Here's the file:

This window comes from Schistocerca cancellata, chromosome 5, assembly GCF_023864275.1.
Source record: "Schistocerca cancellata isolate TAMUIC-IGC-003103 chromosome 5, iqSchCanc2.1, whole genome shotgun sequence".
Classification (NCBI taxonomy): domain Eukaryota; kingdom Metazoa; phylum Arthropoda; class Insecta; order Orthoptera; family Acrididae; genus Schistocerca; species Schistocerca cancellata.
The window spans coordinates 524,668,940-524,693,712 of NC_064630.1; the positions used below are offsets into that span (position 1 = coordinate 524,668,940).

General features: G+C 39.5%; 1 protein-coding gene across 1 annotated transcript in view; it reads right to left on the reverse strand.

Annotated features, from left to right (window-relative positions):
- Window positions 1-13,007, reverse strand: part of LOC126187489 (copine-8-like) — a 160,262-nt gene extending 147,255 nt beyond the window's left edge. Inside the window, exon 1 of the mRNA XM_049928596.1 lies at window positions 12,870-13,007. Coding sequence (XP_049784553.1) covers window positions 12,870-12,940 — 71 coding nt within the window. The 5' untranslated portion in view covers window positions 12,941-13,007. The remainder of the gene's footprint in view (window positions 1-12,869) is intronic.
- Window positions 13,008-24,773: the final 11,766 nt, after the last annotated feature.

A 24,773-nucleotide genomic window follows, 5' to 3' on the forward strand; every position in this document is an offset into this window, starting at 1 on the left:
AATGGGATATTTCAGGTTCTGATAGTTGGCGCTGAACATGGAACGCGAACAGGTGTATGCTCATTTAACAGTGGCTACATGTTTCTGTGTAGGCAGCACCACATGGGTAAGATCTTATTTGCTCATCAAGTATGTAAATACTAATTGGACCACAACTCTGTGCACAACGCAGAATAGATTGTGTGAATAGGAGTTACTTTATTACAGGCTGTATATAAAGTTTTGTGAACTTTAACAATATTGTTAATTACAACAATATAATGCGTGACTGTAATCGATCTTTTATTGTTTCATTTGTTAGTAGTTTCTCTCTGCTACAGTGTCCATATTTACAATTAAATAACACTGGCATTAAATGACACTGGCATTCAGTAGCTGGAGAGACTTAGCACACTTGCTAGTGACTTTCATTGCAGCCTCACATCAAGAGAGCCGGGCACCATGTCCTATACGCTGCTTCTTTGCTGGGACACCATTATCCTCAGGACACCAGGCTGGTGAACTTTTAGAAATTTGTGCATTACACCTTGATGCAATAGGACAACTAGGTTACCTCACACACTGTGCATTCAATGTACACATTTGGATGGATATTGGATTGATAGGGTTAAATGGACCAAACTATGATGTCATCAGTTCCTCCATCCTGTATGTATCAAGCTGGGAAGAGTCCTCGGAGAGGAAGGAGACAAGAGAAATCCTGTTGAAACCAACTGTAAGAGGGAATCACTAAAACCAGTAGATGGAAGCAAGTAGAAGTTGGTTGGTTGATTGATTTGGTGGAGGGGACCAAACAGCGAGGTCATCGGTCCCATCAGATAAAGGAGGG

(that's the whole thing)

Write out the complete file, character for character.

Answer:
This window comes from Schistocerca cancellata, chromosome 5, assembly GCF_023864275.1.
Source record: "Schistocerca cancellata isolate TAMUIC-IGC-003103 chromosome 5, iqSchCanc2.1, whole genome shotgun sequence".
Classification (NCBI taxonomy): domain Eukaryota; kingdom Metazoa; phylum Arthropoda; class Insecta; order Orthoptera; family Acrididae; genus Schistocerca; species Schistocerca cancellata.
The window spans coordinates 524,668,940-524,693,712 of NC_064630.1; the positions used below are offsets into that span (position 1 = coordinate 524,668,940).

General features: G+C 39.5%; 1 protein-coding gene across 1 annotated transcript in view; it reads right to left on the reverse strand.

Annotated features, from left to right (window-relative positions):
- Window positions 1-13,007, reverse strand: part of LOC126187489 (copine-8-like) — a 160,262-nt gene extending 147,255 nt beyond the window's left edge. Inside the window, exon 1 of the mRNA XM_049928596.1 lies at window positions 12,870-13,007. Coding sequence (XP_049784553.1) covers window positions 12,870-12,940 — 71 coding nt within the window. The 5' untranslated portion in view covers window positions 12,941-13,007. The remainder of the gene's footprint in view (window positions 1-12,869) is intronic.
- Window positions 13,008-24,773: the final 11,766 nt, after the last annotated feature.

A 24,773-nucleotide genomic window follows, 5' to 3' on the forward strand; every position in this document is an offset into this window, starting at 1 on the left:
AATGGGATATTTCAGGTTCTGATAGTTGGCGCTGAACATGGAACGCGAACAGGTGTATGCTCATTTAACAGTGGCTACATGTTTCTGTGTAGGCAGCACCACATGGGTAAGATCTTATTTGCTCATCAAGTATGTAAATACTAATTGGACCACAACTCTGTGCACAACGCAGAATAGATTGTGTGAATAGGAGTTACTTTATTACAGGCTGTATATAAAGTTTTGTGAACTTTAACAATATTGTTAATTACAACAATATAATGCGTGACTGTAATCGATCTTTTATTGTTTCATTTGTTAGTAGTTTCTCTCTGCTACAGTGTCCATATTTACAATTAAATAACACTGGCATTAAATGACACTGGCATTCAGTAGCTGGAGAGACTTAGCACACTTGCTAGTGACTTTCATTGCAGCCTCACATCAAGAGAGCCGGGCACCATGTCCTATACGCTGCTTCTTTGCTGGGACACCATTATCCTCAGGACACCAGGCTGGTGAACTTTTAGAAATTTGTGCATTACACCTTGATGCAATAGGACAACTAGGTTACCTCACACACTGTGCATTCAATGTACACATTTGGATGGATATTGGATTGATAGGGTTAAATGGACCAAACTATGATGTCATCAGTTCCTCCATCCTGTATGTATCAAGCTGGGAAGAGTCCTCGGAGAGGAAGGAGACAAGAGAAATCCTGTTGAAACCAACTGTAAGAGGGAATCACTAAAACCAGTAGATGGAAGCAAGTAGAAGTTGGTTGGTTGATTGATTTGGTGGAGGGGACCAAACAGCGAGGTCATCGGTCCCATCAGATAAAGGAGGG